- Change Capability – how well does the organization adapt to change? Do managers and leaders have the skills to effectively communicate, model and lead change? Change capability is the organizations ability to do what’s needed for the change to be embraced and the intended results delivered. A McKinsey study(1) of forty projects compared expected and actual returns on investment to change capability and determined there is a direct correlation between the two. Programs with above average change capability realized 143 percent of expected value while programs with below average capability realized just 35 percent of expected value.
- Change Effectiveness – this is the historical experience of change within the organization. Has there been a pattern of success in previous change initiatives? Change effectiveness is about evaluating the organizational memory for the past successes and failures of change in order to learn from them. It’s about identifying what’s unique and good about the organization that can be leveraged in the context of the culture change.
Assess Readiness for Culture Change against these prerequisites, by answering the following questions:
- When leaders convey information it is sincere, complete (all information needed to be successful is shared) and truthful. Yes or No
- When leaders make a commitment they follow through. Yes or No
- The success of the culture change is the top priority of leadership. Yes or No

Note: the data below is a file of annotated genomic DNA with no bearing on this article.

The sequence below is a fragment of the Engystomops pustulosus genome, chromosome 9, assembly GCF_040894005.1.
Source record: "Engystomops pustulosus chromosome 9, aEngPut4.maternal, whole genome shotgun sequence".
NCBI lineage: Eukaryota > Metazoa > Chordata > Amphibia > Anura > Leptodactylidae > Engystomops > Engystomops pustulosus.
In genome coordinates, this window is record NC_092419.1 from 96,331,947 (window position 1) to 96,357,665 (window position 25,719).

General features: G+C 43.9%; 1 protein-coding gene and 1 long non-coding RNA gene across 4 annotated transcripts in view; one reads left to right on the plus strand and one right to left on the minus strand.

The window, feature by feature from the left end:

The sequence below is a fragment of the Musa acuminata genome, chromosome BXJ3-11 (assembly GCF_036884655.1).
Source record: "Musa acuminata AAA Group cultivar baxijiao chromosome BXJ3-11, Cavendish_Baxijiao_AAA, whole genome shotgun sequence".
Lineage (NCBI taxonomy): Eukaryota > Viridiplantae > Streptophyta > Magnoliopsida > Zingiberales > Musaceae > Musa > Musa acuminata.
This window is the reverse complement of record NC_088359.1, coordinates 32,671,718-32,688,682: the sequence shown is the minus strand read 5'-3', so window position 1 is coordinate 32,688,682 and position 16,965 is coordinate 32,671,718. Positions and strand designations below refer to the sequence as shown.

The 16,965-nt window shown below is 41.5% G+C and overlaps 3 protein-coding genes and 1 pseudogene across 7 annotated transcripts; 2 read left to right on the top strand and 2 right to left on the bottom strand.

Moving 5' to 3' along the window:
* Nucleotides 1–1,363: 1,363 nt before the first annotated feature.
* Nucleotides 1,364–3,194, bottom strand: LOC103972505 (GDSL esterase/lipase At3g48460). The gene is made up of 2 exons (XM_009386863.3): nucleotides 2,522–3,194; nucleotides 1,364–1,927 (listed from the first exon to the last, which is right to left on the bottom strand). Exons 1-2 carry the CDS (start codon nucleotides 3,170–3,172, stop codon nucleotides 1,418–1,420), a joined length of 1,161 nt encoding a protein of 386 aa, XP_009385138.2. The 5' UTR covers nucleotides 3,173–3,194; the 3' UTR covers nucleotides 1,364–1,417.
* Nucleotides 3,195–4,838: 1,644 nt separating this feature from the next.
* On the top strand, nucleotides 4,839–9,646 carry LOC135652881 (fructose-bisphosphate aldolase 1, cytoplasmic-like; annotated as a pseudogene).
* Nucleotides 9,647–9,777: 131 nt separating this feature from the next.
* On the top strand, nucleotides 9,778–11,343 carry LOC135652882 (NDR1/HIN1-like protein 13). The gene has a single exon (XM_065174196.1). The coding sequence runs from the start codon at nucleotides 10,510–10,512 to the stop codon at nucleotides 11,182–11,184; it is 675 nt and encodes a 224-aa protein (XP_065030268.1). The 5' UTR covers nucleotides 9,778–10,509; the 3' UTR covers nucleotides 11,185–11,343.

- The leadership team owns this change and agrees on both the motivation for the change and the definition of success. Yes or No
- The culture change has been adequately resourced. Yes or No
- There is a shared understanding of the need for the culture change. Yes or No
- The organization has a history of adapting to change well. Yes or No
- Although the pace of change and extent of change around here is significant, it is also manageable. Yes or No
- Leaders and managers are skilled in leading through change. Yes or No
- Is the organization ready for this change? Yes or No; why?
Measure Twice, Cut Once
If the answer to more than three of these questions is no, then stop and consider how to improve the clarity, commitment, capacity or capability before embarking on a significant culture change project.
One of the first steps to preparing for successful culture change is to assess the sufficiency of change clarity, change commitment, change capacity, change capability and change effectiveness. In addition to the questions listed above, there are formal assessments that can be used to determine the organizations readiness for change.
The benefit of determining readiness for culture change is that the prerequisites to success can be worked on and improved prior to undertaking a doomed change.
How did you do on the prerequisites above? Are you ready for change or is there room to prepare? And what can you add to or share about this process? I welcome your thoughts.
(1) LaClair, Jennifer A. and Rao, Ravi P. 2002. Helping Employees Embrace Change. McKinsey Quarterly (2002), no.4.